US8641595B2 - Automatic gain control for implanted microphone - Google Patents

Automatic gain control for implanted microphone Download PDF

Info

Publication number
US8641595B2
US8641595B2 US12357183 US35718309A US8641595B2 US 8641595 B2 US8641595 B2 US 8641595B2 US 12357183 US12357183 US 12357183 US 35718309 A US35718309 A US 35718309A US 8641595 B2 US8641595 B2 US 8641595B2
Authority
US
Grant status
Grant
Patent type
Prior art keywords
signal
microphone
output
hearing
amplifier
Prior art date
Legal status (The legal status is an assumption and is not a legal conclusion. Google has not performed a legal analysis and makes no representation as to the accuracy of the status listed.)
Active, expires
Application number
US12357183
Other versions
US20090187065A1 (en )
Inventor
David L. Basinger
Current Assignee (The listed assignees may be inaccurate. Google has not performed a legal analysis and makes no representation or warranty as to the accuracy of the list.)
Cochlear Ltd
Original Assignee
Cochlear Ltd
Priority date (The priority date is an assumption and is not a legal conclusion. Google has not performed a legal analysis and makes no representation as to the accuracy of the date listed.)
Filing date
Publication date
Grant date

Links

Images

Classifications

    • HELECTRICITY
    • H04ELECTRIC COMMUNICATION TECHNIQUE
    • H04RLOUDSPEAKERS, MICROPHONES, GRAMOPHONE PICK-UPS OR LIKE ACOUSTIC ELECTROMECHANICAL TRANSDUCERS; DEAF-AID SETS; PUBLIC ADDRESS SYSTEMS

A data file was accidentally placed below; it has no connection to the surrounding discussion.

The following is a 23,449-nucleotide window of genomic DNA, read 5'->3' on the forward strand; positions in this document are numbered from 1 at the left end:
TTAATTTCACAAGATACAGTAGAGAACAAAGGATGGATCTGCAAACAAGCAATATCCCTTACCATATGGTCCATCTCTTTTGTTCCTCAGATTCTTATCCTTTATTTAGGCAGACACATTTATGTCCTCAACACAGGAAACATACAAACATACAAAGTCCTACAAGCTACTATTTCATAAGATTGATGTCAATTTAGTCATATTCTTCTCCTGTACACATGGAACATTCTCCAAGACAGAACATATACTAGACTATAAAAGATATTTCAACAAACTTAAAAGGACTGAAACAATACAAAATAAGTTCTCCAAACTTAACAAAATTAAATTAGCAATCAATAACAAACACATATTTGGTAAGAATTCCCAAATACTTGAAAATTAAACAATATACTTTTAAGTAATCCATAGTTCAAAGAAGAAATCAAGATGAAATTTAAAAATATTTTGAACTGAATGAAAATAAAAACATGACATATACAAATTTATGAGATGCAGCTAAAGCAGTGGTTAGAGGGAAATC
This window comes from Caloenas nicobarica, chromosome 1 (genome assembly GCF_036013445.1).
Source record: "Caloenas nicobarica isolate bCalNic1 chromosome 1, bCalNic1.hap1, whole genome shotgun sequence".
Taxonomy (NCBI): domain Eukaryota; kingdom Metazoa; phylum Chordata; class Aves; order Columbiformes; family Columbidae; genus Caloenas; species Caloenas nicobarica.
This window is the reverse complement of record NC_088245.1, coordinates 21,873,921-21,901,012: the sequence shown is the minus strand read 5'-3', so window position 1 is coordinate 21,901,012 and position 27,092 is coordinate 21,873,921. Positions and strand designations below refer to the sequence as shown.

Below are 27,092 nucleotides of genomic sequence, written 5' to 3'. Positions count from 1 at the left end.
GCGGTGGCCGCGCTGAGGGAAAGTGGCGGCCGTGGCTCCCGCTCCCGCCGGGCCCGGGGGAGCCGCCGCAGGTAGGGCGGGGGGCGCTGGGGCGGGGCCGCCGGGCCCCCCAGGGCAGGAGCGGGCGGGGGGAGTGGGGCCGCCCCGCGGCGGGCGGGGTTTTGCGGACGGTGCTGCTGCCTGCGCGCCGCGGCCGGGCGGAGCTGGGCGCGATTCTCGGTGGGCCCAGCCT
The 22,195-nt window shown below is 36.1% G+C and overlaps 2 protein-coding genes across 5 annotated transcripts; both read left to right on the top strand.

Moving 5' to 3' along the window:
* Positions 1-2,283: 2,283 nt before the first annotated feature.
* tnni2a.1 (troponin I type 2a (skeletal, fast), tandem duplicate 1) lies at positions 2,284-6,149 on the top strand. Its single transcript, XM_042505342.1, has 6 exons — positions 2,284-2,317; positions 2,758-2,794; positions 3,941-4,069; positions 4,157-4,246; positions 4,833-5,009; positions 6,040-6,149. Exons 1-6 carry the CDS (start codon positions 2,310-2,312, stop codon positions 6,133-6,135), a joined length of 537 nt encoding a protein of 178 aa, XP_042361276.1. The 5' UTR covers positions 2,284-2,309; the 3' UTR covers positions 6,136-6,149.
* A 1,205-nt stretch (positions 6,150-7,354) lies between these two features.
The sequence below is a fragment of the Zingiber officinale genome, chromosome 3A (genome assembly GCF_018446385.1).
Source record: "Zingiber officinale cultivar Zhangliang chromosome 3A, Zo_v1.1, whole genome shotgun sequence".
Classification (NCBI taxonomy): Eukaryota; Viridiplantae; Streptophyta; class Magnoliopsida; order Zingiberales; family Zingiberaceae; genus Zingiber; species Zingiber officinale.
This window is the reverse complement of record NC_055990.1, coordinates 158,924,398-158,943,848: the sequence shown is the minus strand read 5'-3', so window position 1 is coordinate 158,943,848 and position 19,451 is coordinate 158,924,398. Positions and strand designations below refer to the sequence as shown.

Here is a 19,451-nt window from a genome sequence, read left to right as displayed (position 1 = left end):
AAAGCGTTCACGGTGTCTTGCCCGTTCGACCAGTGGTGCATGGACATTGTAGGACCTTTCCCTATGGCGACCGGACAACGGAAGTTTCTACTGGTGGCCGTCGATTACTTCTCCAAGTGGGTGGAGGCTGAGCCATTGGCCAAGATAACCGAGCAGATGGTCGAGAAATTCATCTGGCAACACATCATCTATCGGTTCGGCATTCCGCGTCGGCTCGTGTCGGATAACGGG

• H04R25/00Deaf-aid sets providing an auditory perception; Electric tinnitus maskers providing an auditory perception
    • H04R25/50Customised settings for obtaining desired overall acoustical characteristics
    • H04R25/505Customised settings for obtaining desired overall acoustical characteristics using digital signal processing
    • A61N1/36032
    • AHUMAN NECESSITIES
    • A61MEDICAL OR VETERINARY SCIENCE; HYGIENE
    • A61NELECTROTHERAPY; MAGNETOTHERAPY; RADIATION THERAPY; ULTRASOUND THERAPY
    • A61N1/00Electrotherapy; Circuits therefor
    • A61N1/18Applying electric currents by contact electrodes
    • A61N1/32Applying electric currents by contact electrodes alternating or intermittent currents
    • A61N1/36Applying electric currents by contact electrodes alternating or intermittent currents for stimulation
    • A61N1/36036Applying electric currents by contact electrodes alternating or intermittent currents for stimulation of the outer, middle or inner ear
    • GPHYSICS
    • G10MUSICAL INSTRUMENTS; ACOUSTICS
    • G10LSPEECH ANALYSIS OR SYNTHESIS; SPEECH RECOGNITION; SPEECH OR VOICE PROCESSING; SPEECH OR AUDIO CODING OR DECODING
    • G10L25/00Speech or voice analysis techniques not restricted to a single one of groups G10L15/00-G10L21/00
    • G10L25/78Detection of presence or absence of voice signals
    • G10L25/84Detection of presence or absence of voice signals for discriminating voice from noise
    • HELECTRICITY
    • H04ELECTRIC COMMUNICATION TECHNIQUE
    • H04RLOUDSPEAKERS, MICROPHONES, GRAMOPHONE PICK-UPS OR LIKE ACOUSTIC ELECTROMECHANICAL TRANSDUCERS; DEAF-AID SETS; PUBLIC ADDRESS SYSTEMS
    • H04R25/00Deaf-aid sets providing an auditory perception; Electric tinnitus maskers providing an auditory perception
    • H04R25/55Deaf-aid sets providing an auditory perception; Electric tinnitus maskers providing an auditory perception using an external connection, either wireless or wired
    • H04R25/556External connectors, e.g. plugs or modules
    • HELECTRICITY
    • H04ELECTRIC COMMUNICATION TECHNIQUE
    • H04RLOUDSPEAKERS, MICROPHONES, GRAMOPHONE PICK-UPS OR LIKE ACOUSTIC ELECTROMECHANICAL TRANSDUCERS; DEAF-AID SETS; PUBLIC ADDRESS SYSTEMS